This can clearly be seen in Iraq and Afghanistan, where initially successful regime-change operations swiftly got bogged down in long, bloody occupations.  In Afghanistan, we found ourselves allied with drug lords and glorified bandit kings, while in Iraq we simply replaced one form of tyranny and insecurity with another. Even in Libya, which might be considered Power’s war and thus a test of her proposition that the U.S. can effectively wield force for humanitarian ends, the situation there remains terribly insecure and unstable even as regional blowback to Qaddafi’s fall prompted the French to intervene militarily in Mali a year later.

     

    Liberal imperialism

    More troubling still, a humanitarian case widely seen as successful – NATO intervention into Bosnia – may have stopped the killing, but the result has been a cold, stillborn peace in a country effectively reduced to the status of a European protectorate: a status which does not look to be ending anytime soon.

    There was also the half-baked intervention in Somalia at the outset of the Clinton administration. There, an ill-conceived humanitarian mission not only failed to stop the fighting, restore order, and alleviate suffering, but also got several U.S. Army Rangers killed and their bodies dragged through the streets of Mogadishu.

    All this is not to say that Power’s moral stance is wrong, or that we should always do nothing when mass killings break about abroad — far from it — but it reinforces the hard fact that successful humanitarian intervention is a devilishly difficult thing to pull off. It takes immense resources, equally immense amounts of patience, and the willingness of warring parties to talk peace once U.S. military power makes itself felt. Absent any one of those things, the intervention can not only fail dramatically, but devolve into in open-ended commitment that stretches on interminably for years, if not decades, at far greater cost than initially conceived.  After all, it is not called “nation-building” for nothing.

    Failed interventions that prove costly and bloody, though, are not the worst pitfalls that can trap an unwary Washington. Internationally, such adventurism is also profoundly unsettling. U.S. intervention in the Balkans in the 1990s, for instance, angered Russia and later gave Moscow the justification it needed to attack Georgia in 2008, on — you guessed it — humanitarian grounds. Fear of another Libya has in turn spurred Russia to support Syria with weapons and the deployment to the Eastern Mediterranean of Moscow’s only aircraft carrier. A policy that makes an enemy of Russia or a similarly powerful country does not, in the end, seem like a wise one.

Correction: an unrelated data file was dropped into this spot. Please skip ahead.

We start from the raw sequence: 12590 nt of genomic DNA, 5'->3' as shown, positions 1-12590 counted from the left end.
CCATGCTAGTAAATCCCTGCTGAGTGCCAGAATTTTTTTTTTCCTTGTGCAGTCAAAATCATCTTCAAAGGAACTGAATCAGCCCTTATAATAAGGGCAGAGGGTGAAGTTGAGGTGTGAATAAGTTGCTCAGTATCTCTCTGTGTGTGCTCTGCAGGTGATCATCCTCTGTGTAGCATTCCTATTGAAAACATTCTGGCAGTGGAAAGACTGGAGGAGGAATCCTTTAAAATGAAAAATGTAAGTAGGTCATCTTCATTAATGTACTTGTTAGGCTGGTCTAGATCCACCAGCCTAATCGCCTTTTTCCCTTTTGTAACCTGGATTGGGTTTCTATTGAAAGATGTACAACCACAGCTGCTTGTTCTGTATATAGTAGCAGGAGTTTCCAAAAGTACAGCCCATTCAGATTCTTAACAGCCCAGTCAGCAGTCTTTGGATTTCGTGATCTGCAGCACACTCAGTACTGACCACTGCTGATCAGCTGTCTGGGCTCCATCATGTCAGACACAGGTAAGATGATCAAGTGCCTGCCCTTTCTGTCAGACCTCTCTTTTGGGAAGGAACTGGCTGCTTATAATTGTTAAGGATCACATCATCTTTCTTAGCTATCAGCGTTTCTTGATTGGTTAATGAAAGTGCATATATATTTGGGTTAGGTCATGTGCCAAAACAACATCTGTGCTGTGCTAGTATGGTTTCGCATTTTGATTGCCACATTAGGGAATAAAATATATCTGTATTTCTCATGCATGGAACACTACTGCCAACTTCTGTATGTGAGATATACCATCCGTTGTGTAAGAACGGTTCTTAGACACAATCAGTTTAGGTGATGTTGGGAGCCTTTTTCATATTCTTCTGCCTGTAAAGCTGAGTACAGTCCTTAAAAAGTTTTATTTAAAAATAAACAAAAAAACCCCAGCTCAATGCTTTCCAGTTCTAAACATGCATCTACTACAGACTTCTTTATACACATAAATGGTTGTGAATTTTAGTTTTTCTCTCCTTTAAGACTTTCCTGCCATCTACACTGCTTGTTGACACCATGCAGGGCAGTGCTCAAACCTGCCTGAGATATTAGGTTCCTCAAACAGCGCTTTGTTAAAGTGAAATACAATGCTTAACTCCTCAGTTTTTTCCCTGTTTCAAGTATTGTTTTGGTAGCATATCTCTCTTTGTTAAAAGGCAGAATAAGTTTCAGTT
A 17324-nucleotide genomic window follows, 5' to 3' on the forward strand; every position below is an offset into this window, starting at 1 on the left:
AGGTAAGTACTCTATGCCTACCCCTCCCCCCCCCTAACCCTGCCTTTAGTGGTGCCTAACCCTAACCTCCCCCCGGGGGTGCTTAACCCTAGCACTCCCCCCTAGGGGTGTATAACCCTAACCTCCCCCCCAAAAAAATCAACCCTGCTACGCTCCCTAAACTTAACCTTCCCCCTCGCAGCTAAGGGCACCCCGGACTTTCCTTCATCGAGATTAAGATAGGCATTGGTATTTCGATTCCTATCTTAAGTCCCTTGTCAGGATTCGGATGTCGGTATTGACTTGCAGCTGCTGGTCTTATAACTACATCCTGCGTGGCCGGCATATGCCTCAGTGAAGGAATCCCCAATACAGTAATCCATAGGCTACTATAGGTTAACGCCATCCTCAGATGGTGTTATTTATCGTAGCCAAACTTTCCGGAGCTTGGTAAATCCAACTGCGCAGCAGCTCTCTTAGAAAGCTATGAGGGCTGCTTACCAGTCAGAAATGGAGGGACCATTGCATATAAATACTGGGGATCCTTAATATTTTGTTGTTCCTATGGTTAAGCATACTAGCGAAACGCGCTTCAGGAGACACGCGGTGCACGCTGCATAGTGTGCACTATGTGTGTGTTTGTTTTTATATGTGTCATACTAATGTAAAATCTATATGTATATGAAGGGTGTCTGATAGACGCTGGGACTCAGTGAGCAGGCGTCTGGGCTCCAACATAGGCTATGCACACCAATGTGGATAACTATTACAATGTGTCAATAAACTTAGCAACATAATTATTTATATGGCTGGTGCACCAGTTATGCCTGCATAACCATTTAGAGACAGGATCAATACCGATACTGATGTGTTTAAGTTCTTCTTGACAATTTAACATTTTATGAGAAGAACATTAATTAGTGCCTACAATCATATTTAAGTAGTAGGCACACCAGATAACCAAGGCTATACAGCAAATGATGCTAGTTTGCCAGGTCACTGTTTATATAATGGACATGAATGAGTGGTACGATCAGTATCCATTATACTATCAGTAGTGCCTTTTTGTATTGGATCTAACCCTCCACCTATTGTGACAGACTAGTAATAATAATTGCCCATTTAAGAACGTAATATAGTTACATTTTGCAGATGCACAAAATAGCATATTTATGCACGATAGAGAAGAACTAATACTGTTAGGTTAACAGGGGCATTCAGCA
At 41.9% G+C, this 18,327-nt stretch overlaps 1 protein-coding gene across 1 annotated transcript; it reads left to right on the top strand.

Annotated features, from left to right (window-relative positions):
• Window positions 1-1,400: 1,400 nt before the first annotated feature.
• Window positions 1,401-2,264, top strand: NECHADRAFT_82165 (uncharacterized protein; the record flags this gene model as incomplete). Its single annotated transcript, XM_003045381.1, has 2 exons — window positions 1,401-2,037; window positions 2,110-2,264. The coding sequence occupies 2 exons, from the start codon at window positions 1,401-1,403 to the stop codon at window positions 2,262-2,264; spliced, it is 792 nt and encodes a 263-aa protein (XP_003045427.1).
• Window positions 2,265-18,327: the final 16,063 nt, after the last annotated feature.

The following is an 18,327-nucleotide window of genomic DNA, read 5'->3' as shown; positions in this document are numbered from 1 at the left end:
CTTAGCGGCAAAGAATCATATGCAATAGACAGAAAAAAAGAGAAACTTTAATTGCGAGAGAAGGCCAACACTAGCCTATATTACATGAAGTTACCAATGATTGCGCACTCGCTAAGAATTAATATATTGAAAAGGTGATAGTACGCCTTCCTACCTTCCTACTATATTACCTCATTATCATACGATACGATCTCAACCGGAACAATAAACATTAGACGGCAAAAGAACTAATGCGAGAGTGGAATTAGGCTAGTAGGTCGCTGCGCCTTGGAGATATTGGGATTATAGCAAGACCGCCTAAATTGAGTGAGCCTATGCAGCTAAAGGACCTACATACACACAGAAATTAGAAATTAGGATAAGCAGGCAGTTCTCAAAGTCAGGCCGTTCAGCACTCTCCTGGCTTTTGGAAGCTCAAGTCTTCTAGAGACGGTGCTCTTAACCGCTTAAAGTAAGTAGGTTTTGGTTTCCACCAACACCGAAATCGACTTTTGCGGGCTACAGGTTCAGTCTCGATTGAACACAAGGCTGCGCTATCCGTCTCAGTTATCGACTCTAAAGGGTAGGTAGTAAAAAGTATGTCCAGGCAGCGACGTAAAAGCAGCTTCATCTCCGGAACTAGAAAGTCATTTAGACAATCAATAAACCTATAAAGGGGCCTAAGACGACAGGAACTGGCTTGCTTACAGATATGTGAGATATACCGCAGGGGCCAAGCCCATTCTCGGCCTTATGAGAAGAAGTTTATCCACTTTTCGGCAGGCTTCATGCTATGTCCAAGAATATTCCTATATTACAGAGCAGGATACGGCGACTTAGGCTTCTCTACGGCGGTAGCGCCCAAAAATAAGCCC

Whispers in the president’s ears

    Which is why Ms. Power is ultimately such a dangerous pick, for like the neoconservatives the Obama administration replaced, she too is whispering into the ears of a U.S. president the fantasy that military power can and should be used to right wrongs and slay monsters abroad — easily, costlessly, and with few consequences.

    The record shows that reality points to just the opposite – that intervention into foreign societies is hugely expensive in time and effort, is done at great risk, and usually has little chance of establishing the democratic foundations we would be proud of, let alone admit was worth the sacrifice in U.S. blood and treasure.

    Atrocity and dictatorship are terrible things. No one supports them. But using our ideological distaste for them as justifications for military action abroad whenever we see a chance to intervene is simply counterproductive in the long run – as the last twenty years of U.S. military action overseas has ably demonstrated.  It would be a shame, then, if Americans were forced to relearn the hard lessons dealt to it so recently for a second time, this time by the well-meaning Mr. Obama. His choice of Ms. Power as his UN Ambassador suggests we may just have to.

    The views expressed in this article are the author’s own and do not necessarily reflect Mint Press News editorial policy.

    The views expressed in this article are the author’s own and do not necessarily reflect Mint Press News editorial policy.